When I examine the things I am passionate about, I am struck by the diverse nature of my interests: CrossFit and sprinting, beekeeping and gardening, entrepreneurship, food, health, diet, and family. For me, having many areas to learn and grow in is what keeps life interesting, and perhaps for you as well.
But, within a broad set of interests, you need to be focused in order to be successful. And if I am learning anything from my friend Al Kavadlo, it is about finding a proper balance.
Many of you already know Al Kavadlo from his guest posts here at My Athletic Life – he is an expert in developing fitness outside of the gym. In addition to his expertise in bodyweight fitness training, Al is also a student of Zen Buddhism. And by combining those two interests with some stellar writing skills, Al has created a popular book called [easyazon_link identifier=”B00RSQTC30″ locale=”US” tag=”myathlif-20″ popups=”y”]Zen Mind, Strong Body: How To Cultivate Advanced Calisthenic Strength–Using The Power Of “Beginner’s Mind”[/easyazon_link]
I recently had the good fortune to learn a bit more about Al’s background, his approach to fitness, and his plans for the future.
Al, on your website, you mention growing up as a “skinny kid” with limited athletic ability. When you found your way to weight training, was it something you excelled at immediately or were early gains difficult to come by?
When I was twelve years old I went through a growth spurt and I was fully grown by the time I was thirteen (I’m 5’11”). Problem was I only weighed around 125 lbs! I started doing push-ups and pull-ups around that time, so I had a decent foundation when I began lifting weights in gym class freshman year of high school. Like most teenage boys, I made pretty good gains those first few years. Having all that natural testosterone flowing through my veins certainly didn’t hurt! It’s actually kind of ironic that I went through trying so many different types of workouts over the years, only to eventually wind up going back to the basics. Though pull-ups have always been a staple of my training.
After college you became a Certified Strength and Conditioning Specialist (CSCS) and spent a lot of time in the gym for your own training and to assist clients. Do you think that experience was necessary or simply helpful in what you are doing today (primarily bodyweight training)?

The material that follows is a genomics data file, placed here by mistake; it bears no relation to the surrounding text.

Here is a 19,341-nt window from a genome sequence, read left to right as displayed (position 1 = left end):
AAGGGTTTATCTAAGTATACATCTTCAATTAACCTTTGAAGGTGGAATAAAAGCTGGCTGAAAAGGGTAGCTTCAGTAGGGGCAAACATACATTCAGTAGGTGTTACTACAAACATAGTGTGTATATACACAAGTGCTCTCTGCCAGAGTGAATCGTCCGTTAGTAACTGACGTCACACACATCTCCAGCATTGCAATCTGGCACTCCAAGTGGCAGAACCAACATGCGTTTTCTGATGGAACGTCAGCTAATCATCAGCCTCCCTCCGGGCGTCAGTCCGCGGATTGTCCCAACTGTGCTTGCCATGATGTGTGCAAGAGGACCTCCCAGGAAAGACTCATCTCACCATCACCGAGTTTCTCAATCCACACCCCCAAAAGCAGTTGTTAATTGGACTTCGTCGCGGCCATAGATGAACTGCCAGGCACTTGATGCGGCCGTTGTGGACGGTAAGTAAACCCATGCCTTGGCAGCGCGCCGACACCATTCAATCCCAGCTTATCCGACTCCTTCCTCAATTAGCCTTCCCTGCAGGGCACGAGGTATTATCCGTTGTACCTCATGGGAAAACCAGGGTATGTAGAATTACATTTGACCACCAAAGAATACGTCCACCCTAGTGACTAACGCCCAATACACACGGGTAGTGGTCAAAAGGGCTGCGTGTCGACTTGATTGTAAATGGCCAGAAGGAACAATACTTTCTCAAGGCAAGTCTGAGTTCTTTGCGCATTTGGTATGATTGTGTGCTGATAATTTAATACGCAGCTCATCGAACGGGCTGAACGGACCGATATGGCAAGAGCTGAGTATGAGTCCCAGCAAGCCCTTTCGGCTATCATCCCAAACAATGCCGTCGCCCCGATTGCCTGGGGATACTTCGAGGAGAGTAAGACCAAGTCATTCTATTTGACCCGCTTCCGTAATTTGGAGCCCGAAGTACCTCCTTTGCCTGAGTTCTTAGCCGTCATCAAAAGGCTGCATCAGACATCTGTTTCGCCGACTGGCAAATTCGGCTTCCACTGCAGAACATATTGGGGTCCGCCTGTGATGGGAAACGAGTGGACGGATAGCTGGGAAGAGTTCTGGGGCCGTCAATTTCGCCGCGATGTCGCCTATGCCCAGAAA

I wouldn’t say it was necessary, but it certainly helped. I learned a lot about body mechanics through weight training and built a good foundation of strength that certainly had some carryover when I went back to bodyweight work. But anyone can get just as strong as me using only their bodyweight.
Can you offer a bit of background with respect to your workout philosophy as well as an overview of your book We’re Working Out: A Zen Approach to Everyday Fitness?
My workout philosophy is basically the opposite of what everyone in mainstream fitness is trying to sell you. There are no quick fixes and magic secrets – you have to do the work! But it can be an enjoyable and enriching experience that will teach you a lot about yourself. This book is less of a step-by-step guide and more of a fitness (and life) philosophy book. There is a saying I like: “Catch a man a fish and he’ll eat for a night, teach a man to fish and he’ll eat for a lifetime.” This book is designed more to show you how to make your own workout program, rather than just following my routine. It is not like any fitness book you’ve ever seen before.
In addition to your book, you also had a prominent role in Convict Conditioning 2. How did you get involved in that project?
Paul Wade first contacted me in 2010 about an article he was writing for Rob Drucker’s website, Muscles of Iron. He wanted to use a couple of photos from my blog in the piece. I gladly agreed and from there we got to discussing our training styles and philosophies via email. I sent him a copy of my book and he loved it, which was very flattering for me. Then he asked me about modeling the flag and trifecta for CC2 this past spring. He gave me a list of shots for the book and I was able to provide him with what he wanted. I also sent Paul a bunch of other shots I had taken that I thought he might like to use. One of them was of my brother Danny and I doing the 2-Man Flag. Paul and Dragon Door president John Du Cane really liked this shot and the rest is history.
A lot of your videos show you doing some pretty incredible feats of strength. For someone new to bodyweight training, where do you recommend they start?
Thanks, Tim! Always start by laying a solid foundation with the basics: push-ups, pull-ups, dips, Australian pull-ups, squats, lunges and planks are great ones to start with. You could do nothing but those exercises for a long time before you need to worry about trying anything advanced.
What are some of the specific strength or exercise related goals that you are personally working towards?
The full planche has become my white whale. It always seems so close, but still out of reach. Eventually I’ll get there! I’m also thinking of doing a triathlon in 2012.
Lastly, I hear you’re working on a new book to be released in 2012. Is this an extension of your existing book, or something totally different?
This is a totally new book, Tim. As I said, my first book lays out my philosophy and helps you develop the proper mindset. This next book will contain more routines and tutorials on specific exercises. There will also be plenty of my usual anecdotes and rants in there, too – plus lots and lots of new photos.
Anyone else have a bodyweight fitness goal they are working on? Do you incorporate bodyweight training as part of your overall exercise program? Let me know what you think.
And a related post you might enjoy is Beast Skills: An Interview with Jim Bathurst.